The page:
Iran very likely seeks to advance the following objectives specifically vis-a-vis the UAE during bin Zayed’s visit:
- Sanctions evasion. Iran has used businesses in Emirati commercial centers to circumvent US sanctions over the past decade. Central Bank Governor Mohammad Reza Farzin and Foreign Affairs Minister Hossein Amir Abdollahian engaged Emirati officials between March 16 and 21 to discuss the monetary, banking, foreign exchange, and private business interactions. These economic and financial interactions facilitate Iranian efforts to bypass US sanctions.
- Broader economic cooperation and investment. The Raisi administration is advancing its ”neighborhood policy,” which is an economic policy that aims to buoy the Iranian economy and mitigate the effects of sanctions by building relations with regional and extra-regional states. Abdollahian visited several GCC states, including the UAE, between June 19 and 22 as part of this policy and discussed increasing economic cooperation through trade, energy, transportation, banking, communications technology, and private business. Iran is furthermore seeking Emirati investment in railway construction along the International North-South Transportation Corridor. Iran has attached importance to developing the International North-South Transport Corridor (INSTC), a transit route connecting Russia and Central Asia to the Persian Gulf via Iran, to bolster Iran’s economy in recent years. Supreme Council of Free Trade-Industrial and Special Economic Zones Secretary Hojjatollah Abdolmaleki furthermore reported on August 3 that the UAE plans on investing 100 billion dollars in the Iranian economy.
- Capitalize on perceived tensions to weaken the US-led maritime security partnership in the Persian Gulf. The Emirati Foreign Affairs Ministry stated on May 31 that the UAE suspended participation in the US-led Combined Maritime Force, a multinational naval partnership dedicated to ensuring freedom of navigation. Artesh Navy Commander Rear Admiral Shahram Erani stated on June 2 that the regional states will be able to establish security for themselves without the presence of any “unjustified force,” referring to the United States. Iranian media also reported on June 2 that China is overseeing negotiations between Iran, Saudi Arabia, the UAE, Qatar, Bahrain, Oman, Iraq, India, and Pakistan to form a joint maritime security force in the Persian Gulf.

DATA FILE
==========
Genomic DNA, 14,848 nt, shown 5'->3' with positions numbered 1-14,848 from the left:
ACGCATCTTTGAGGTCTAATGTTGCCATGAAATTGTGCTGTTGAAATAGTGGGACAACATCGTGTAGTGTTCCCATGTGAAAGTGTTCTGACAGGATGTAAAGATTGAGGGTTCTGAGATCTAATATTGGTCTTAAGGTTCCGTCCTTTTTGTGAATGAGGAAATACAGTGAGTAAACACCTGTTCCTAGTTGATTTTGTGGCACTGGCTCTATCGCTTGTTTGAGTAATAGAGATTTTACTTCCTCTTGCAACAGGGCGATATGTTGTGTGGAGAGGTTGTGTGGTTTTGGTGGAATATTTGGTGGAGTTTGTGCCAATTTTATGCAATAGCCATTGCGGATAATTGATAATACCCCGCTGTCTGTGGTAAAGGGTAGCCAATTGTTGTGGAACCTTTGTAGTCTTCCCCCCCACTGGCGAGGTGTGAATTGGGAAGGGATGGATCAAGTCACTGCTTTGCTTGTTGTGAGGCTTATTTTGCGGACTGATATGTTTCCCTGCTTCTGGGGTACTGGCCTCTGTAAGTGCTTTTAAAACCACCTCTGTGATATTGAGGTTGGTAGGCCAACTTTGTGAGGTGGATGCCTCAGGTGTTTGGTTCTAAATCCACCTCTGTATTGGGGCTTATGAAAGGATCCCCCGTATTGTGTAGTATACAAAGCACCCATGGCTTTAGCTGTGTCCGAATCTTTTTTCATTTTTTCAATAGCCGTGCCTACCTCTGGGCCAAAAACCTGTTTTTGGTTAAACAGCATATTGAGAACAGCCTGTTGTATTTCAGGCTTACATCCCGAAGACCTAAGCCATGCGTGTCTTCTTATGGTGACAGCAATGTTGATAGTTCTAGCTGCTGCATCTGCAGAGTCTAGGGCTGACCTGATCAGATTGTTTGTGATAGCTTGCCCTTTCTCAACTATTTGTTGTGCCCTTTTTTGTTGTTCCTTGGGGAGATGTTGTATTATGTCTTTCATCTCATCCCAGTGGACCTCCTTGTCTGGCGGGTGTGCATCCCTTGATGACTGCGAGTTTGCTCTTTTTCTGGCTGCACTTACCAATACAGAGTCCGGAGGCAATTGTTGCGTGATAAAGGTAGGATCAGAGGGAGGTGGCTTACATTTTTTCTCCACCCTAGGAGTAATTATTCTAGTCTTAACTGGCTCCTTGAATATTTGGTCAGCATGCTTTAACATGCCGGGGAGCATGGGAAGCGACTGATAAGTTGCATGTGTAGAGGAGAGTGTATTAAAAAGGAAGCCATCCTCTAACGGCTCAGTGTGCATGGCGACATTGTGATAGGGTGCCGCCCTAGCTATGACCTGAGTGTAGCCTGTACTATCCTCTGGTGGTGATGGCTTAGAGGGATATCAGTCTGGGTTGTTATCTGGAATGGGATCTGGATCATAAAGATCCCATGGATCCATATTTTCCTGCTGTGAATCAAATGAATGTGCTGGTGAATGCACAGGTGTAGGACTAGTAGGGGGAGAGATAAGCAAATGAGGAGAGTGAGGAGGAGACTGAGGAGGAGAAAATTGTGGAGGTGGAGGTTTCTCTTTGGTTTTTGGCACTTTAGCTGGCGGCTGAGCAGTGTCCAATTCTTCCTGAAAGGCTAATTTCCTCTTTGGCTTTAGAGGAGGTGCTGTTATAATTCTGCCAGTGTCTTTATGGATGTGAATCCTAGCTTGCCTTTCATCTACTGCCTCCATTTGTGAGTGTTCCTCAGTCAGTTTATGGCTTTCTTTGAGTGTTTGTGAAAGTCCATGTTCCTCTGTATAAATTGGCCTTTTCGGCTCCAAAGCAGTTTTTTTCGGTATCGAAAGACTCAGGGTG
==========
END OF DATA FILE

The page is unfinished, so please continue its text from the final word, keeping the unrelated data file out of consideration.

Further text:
- Discuss recent tensions over disputed Islands. Iran seized the islands of Abu Musa and the Greater and Lesser Tunbs in 1971 shortly after the British withdrawal from the area. The UAE has disputed Iran’s claim to the Islands. Tensions over the issue resumed once China and the Gulf Cooperation Council (GCC) published a joint statement calling for negotiations between Iran and the UAE over the three Iranian-controlled islands in December 2022. Russia and the GCC countries similarly issued a joint statement calling for negotiations over the islands on July 10. Iranian officials have responded by condemning both statements and summoning the Chinese and Russian ambassadors to the Foreign Affairs Ministry. The IRGC Navy also held one of its annual exercises on Abu Musa on August 2 to reaffirm control over the disputed islands, as CTP previously assessed. IRGC Commander Major General Hossein Salami and IRGC Navy Commander Rear Admiral Ali Reza Tangsiri stated on the sidelines of the exercise that Iran will strongly defend its territorial integrity.
Iran and Syria are continuing negotiations over the establishment of a free trade zone. It is unclear whether these negotiations will lead to the establishment of a free trade zone between Iran and Syria in the near future, however. Iranian Free and Special Economic Zones Supreme Council Secretary Hojatollah Abdol Maleki discussed establishing a free trade zone between Iran and Syria during a meeting with Syrian Economy and Foreign Trade Minister Mohammad Samer al Khalil and Syrian Ambassador to Iran Shafiq Dayoub in Tehran on August 2. Khalil stated that Iran and Syria seek to establish a free trade zone in Latakia, Al Bukamal, and Hassia, Syria. Latakia is a major port in western Syria, Al Bukamal is near the Iraq-Syria border, and Hassia is located on the M5 highway between Homs and Damascus, Syria. Khalil added that Iranian and Syria officials have held “several” meetings about the establishment of this economic zone. Abdol Maleki announced on May 6 following President Ebrahim Raisi’s May 3-5 trip to Syria that plans to establish a free trade zone between Iran, Iraq, and Syria had entered a “technical and implementation stage.” The Syrian and Iranian officials did not mention Iraq’s role in establishing a free trade zone during their August 2 meeting. A free trade zone through Syria, Iraq, and Iran would allow Iran to move materiel across borders without oversight that would normally enforce sanctions on trade with Syria and Iran.